NBC's internal investigation of Brian Williams remained under wraps Thursday after the network concluded that his exaggerations and moments of "misremembering" were not severe enough to fire him.
But the network's reluctance to release the report conducted by senior executive producer of NBC's investigative reporting Richard Esposito left many questions unanswered.
An NBC spokesman said on Thursday that no further information regarding the investigation will be released.
In a statement Thursday, NBC said the internal report reviewed "significant reporting in the field and commentary related to that reporting on NBC News platforms and in other public appearances over a period of more than 10 years."
"The extensive review found that Williams made a number of inaccurate statements about his own role and experiences covering events in the field," NBC said. "The statements in question did not for the most part occur on NBC News platforms or in the immediate aftermath of the news events, but rather on late-night programs and during public appearances, usually years after the news events in question."
Some questioned NBC's refusal to release the results of the internal investigation.
"I think NBC is right about giving Williams a second chance after removing him from the top role. Any journalist in whom the network has an investment should be given that opportunity to come back and shine again as an excellent journalist," Jay Rosen, who teaches journalism at NYU and writes the press criticism blog PressThink, told CNNMoney.
"But how can that rebuilding happen if we don't know all that collapsed? How can a restoration of trust in a journalist occur if the breach of trust isn't made clear?" Rosen asked.
Reports have indicated that NBC was reviewing as many as 10 instances, but have not detailed those alleged incidents. Below are incidents where Williams' version of stories were publicly questioned:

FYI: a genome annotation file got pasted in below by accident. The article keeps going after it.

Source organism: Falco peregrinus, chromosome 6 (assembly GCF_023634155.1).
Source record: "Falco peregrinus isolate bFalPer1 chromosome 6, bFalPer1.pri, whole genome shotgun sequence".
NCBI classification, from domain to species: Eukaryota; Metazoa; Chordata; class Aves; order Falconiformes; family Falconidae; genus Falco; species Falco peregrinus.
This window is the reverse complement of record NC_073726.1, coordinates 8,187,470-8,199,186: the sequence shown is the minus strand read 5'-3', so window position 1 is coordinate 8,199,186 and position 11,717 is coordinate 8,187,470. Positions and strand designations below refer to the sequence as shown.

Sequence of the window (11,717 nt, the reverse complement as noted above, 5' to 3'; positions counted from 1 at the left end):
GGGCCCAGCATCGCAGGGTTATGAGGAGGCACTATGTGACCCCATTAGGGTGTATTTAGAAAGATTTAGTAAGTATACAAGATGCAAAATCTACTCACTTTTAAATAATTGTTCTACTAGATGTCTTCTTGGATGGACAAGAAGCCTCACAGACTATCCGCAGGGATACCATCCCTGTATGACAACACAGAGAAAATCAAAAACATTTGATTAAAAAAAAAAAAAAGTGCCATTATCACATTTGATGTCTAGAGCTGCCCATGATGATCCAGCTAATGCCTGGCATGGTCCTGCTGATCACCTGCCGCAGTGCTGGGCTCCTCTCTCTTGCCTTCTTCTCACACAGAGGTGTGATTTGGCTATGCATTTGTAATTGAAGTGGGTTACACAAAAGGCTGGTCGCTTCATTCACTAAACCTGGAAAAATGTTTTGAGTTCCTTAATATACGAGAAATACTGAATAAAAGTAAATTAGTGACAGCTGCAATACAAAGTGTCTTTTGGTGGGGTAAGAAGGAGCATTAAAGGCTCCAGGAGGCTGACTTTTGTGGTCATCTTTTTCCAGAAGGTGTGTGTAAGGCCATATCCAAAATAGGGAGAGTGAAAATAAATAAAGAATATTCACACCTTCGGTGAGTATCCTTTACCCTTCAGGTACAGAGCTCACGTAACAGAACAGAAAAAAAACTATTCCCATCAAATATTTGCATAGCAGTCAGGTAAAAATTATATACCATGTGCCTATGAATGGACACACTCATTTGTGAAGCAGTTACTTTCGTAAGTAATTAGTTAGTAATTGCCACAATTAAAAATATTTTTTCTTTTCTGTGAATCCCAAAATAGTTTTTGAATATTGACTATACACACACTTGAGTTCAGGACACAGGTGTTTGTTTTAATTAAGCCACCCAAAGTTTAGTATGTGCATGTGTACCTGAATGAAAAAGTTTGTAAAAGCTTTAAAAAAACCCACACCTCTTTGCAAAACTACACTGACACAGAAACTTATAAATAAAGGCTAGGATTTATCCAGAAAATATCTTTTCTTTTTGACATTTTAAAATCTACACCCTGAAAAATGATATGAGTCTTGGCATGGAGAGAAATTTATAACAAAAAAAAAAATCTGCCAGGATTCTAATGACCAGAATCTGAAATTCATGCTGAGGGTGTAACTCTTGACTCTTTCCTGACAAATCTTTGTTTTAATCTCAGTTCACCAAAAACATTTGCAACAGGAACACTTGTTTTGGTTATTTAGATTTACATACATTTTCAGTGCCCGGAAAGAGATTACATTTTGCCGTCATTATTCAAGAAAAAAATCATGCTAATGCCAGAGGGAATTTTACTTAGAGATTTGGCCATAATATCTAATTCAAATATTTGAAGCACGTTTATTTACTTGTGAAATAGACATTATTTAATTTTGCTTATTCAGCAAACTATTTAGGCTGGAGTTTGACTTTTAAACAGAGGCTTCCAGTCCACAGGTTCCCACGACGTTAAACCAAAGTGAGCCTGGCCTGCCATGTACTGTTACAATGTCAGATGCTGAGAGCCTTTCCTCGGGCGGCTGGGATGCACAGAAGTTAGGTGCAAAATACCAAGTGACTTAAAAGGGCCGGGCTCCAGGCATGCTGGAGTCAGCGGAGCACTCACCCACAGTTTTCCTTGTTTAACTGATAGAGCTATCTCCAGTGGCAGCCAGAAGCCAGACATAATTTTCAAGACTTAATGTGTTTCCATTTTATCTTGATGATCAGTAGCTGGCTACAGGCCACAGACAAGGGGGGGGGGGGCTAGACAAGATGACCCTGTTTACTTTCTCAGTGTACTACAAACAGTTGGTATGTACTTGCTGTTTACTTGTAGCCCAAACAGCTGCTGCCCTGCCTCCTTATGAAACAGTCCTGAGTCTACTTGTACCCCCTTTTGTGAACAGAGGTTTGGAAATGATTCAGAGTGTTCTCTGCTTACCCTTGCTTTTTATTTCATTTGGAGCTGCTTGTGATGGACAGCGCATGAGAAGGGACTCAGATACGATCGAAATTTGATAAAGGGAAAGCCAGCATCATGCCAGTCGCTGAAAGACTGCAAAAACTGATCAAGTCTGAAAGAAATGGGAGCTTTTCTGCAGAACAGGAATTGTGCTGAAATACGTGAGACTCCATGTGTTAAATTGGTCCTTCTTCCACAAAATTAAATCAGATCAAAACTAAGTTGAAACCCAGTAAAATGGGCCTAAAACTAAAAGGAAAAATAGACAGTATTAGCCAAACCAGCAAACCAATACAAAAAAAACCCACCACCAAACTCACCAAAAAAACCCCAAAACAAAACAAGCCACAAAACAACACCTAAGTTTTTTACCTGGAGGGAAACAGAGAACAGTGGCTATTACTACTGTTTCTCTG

Williams' helicopter takes fire in Iraq
This was the exaggeration that started it all.
Over several years, Williams recalled a 2003 war story about being aboard a U.S. Army helicopter in Iraq when the chopper was forced down due to a rocket-propelled grenade.
When Williams made the claim again in January, Stars and Stripes reported that Williams was "an hour behind the three helicopters that came under fire."
The anchor then recanted his story and apologized on the "NBC Nightly News," but the damage had been done.
The story would lead to the network's internal investigation and the anchor being suspended for six months.
Williams seeing a dead body floating in the French Quarter during Hurricane Katrina
Hurricane Katrina, one of Williams' most prominent assignments, was also closely examined after Williams said that he saw a dead body float by his hotel in the French Quarter.
Some doubting Williams' story said that the Quarter had remained mostly dry during the 2005 storm that ravaged the city.
Lt. General Russell L. Honoré, who lead humanitarian relief following the storm, told CNN's Brian Stelter in February that the story was "very suspect."
"If he saw a body floating by his hotel, why didn't he go grab it? Why didn't he get somebody and report it?" Honoré said at the time.
Williams flying with SEAL Team 6
In February, The Huffington Post reported that questions had arisen over Williams' claims of flying into Baghdad with SEAL Team 6 in 2003.
CNN national security analyst Peter Bergen said at the time that sources in the SEAL community told him that journalists are not embedded with that particular unit.
Williams being at the Berlin Wall the "night the wall came down"
Throughout the years, Williams boasted about being present for the destruction of the Berlin Wall as a reporter for WCBS-TV New York. Williams went as far to say that he was there "the night the wall came down."
That night is considered by many to be Nov. 9, 1989 where the only American anchorman to be present was the man who preceded Williams' on the "Nightly News," Tom Brokaw.
Williams was there to see part of the wall come down, but some have scrutinized his claim he was there on that certain historic night.
Williams eye-to-eye with horsemen in Cairo's Tahrir Square
In April, The New York Times reported that Esposito's inquiry into Williams found a "discrepancy" with Williams telling Jon Stewart in 2011 that he made eye contact with a horseman in Tahrir Square during the Egyptian protests of that year.
Williams said that the rider "went around the corner" after they made eye contact and then begun whipping and beating protesters.
However, NBC News' coverage of the conflict that day reportedly doesn't show Williams in the square. Instead, the footage of Williams' report shows him covering the event from his hotel balcony overlooking Tahrir Square.